Drones and photography? Modernity comes complete with tools that rival the imagination of science fiction writers. A great example are drones.
If you’re unfamiliar, drones are basically the RC cars of the skies. Remember when you were younger, and you received a remote control car?
You could drive that thing around the whole block, and it was insanely fun! Well, a drone is the next iteration.
Drones are a lot more heavy-duty, though. They can fly. They usually feature four protected rotors, and many have a range of five miles. It all depends on how much you’re willing to spend.
Typically, the high-dollar drones can be as much as a used car. They’re about half a meter across, or less, and they can go very high in the air indeed.
As a matter of fact, drones can go so high that there are licenses which have quickly become part and parcel to the industry.
As the technology has refined, in-built computer controls have made it so that said drones can be piloted safely—even through obstacle courses.
Given the high expense of these drones, you wouldn’t want to crash one into a tree because a gust came at the wrong moment and limited your ability to fly! So programmed controls have been designed to hep prevent this. With such a tool, you can catch some stunning pictures indeed—and drones are designed for just this purpose.
Drones Are Catering To A Variety Of Needs
Whether your needs involve surveying a site for a future quarry, catching footage for a film in a way that is less expensive than using either a crane or a helicopter, or just plain entertaining yourself, there are a bevy of top-tier drones designed just for this purpose.
The only caveat is practicing in order to get the “feel” of these drones, and having replacement parts ready.
You’re most likely to lose a propeller in a botched landing, so have two for each rotor available at all times. That’s eight additional rotors, if you’re keeping track. So long as you have these things, you can catch some stunning photography with a reasonable amount of reliability regardless of your skill.
Furthermore, additional technology has made this photography even more useful—did you know 3D images can be extracted from 2D ones?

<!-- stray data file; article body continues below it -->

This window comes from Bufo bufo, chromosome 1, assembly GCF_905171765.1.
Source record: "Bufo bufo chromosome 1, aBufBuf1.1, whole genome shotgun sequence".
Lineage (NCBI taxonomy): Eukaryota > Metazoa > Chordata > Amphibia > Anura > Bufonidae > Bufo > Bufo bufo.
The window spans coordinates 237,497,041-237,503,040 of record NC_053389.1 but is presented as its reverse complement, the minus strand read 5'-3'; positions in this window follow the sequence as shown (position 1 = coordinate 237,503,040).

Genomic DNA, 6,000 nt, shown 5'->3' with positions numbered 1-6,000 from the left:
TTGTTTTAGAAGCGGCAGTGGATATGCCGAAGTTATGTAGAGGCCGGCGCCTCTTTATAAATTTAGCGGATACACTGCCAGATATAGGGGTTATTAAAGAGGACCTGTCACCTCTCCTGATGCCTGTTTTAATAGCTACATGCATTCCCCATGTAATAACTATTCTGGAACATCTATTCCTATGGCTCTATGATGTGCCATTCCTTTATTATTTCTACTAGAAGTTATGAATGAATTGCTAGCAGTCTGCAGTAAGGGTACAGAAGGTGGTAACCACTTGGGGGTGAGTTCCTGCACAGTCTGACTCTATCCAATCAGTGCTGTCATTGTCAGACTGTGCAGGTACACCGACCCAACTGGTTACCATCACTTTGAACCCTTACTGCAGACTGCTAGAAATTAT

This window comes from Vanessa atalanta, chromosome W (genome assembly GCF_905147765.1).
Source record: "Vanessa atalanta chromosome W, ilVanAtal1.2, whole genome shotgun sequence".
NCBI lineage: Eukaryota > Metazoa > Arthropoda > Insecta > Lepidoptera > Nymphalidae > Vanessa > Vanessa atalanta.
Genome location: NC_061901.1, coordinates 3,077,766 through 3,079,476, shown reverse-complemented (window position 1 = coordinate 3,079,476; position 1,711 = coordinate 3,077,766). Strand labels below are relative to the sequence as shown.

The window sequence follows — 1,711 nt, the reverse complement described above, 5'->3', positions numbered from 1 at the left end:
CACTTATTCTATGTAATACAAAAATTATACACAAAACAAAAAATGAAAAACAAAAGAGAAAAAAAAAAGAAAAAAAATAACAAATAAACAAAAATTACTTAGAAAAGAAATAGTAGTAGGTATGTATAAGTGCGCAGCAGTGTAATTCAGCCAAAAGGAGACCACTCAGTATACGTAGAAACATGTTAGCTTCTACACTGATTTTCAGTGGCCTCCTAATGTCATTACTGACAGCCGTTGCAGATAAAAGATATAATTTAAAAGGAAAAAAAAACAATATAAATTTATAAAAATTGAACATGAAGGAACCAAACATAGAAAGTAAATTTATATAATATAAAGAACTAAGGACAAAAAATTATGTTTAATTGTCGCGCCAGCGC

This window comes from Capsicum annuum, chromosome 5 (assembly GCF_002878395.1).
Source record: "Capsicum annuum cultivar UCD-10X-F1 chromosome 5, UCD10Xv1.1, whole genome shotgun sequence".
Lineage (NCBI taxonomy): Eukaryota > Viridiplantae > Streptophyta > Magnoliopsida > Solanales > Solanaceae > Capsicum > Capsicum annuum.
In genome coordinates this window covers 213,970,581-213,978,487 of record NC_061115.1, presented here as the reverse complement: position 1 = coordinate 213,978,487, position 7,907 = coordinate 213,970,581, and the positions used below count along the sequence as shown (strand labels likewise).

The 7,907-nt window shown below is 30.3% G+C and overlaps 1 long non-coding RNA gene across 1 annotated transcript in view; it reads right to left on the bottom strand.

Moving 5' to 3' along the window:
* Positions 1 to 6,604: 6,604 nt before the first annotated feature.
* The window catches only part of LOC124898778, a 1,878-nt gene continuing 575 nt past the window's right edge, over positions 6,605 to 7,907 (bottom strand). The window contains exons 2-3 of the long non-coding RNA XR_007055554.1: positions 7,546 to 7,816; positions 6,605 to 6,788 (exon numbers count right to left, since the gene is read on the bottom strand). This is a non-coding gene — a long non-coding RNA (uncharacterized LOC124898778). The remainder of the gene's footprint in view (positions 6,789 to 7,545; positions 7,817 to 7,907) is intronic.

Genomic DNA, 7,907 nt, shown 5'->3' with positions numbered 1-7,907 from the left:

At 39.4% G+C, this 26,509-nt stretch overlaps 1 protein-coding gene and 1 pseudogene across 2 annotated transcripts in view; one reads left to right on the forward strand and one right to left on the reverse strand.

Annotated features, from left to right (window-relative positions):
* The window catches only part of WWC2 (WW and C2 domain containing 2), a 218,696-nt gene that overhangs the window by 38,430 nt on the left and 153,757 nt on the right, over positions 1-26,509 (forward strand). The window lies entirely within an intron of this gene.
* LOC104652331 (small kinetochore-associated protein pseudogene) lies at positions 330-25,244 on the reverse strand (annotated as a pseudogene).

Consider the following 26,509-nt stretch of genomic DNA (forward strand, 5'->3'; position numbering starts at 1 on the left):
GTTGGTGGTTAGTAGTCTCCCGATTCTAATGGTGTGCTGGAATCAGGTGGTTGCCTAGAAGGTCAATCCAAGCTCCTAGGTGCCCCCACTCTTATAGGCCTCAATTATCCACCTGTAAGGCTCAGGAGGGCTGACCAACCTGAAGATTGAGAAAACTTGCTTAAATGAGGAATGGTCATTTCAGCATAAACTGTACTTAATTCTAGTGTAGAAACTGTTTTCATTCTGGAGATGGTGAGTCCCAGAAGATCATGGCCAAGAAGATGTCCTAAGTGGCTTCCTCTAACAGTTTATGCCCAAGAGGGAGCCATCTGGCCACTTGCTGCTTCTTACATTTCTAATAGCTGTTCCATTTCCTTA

What is photogrammetry?
Many today have come into a position where they discover photogrammetry software—PhotoModeler is chief among photogrammetry solutions today; according to the site: “The PhotoModeler Software extracts 3D measurements and models from photographs taken with an ordinary camera. [It represents] a cost-effective way for accurate 3D scanning, measurement, surveying, and reality capture.”
Basically, you could use a drone to map an entire area, then you could use such photogrammetry software to give that 2D map 3D texture.
It could then be fed into a computer where a three-dimensional model may be manipulated for whatever purposes the photographer has; whether they be construction, presentation, or design related.
Soaring Among The Clouds
Something else that is interesting today is drone photography as utilized through cloud computing and Internet of Things (IoT) application. The cloud has applications that are used by many different businesses today, and as it turns out you could design a drone protocol which can make surveillance automatic.
Additionally, you can fit your drone with WiFi technology, making it an IoT device remotely operable from wherever you happen to be.
The sky used to be the limit, but with drones this barrier is quickly being overcome.
If you have aerial photography needs, using today’s technological developments to your advantage could save you time and money, while simultaneously delivering you solutions unattainable any other way.
Drone tech is overcoming the film industry, it’s already been readily embraced by the military, and the private sector is waxing wise.
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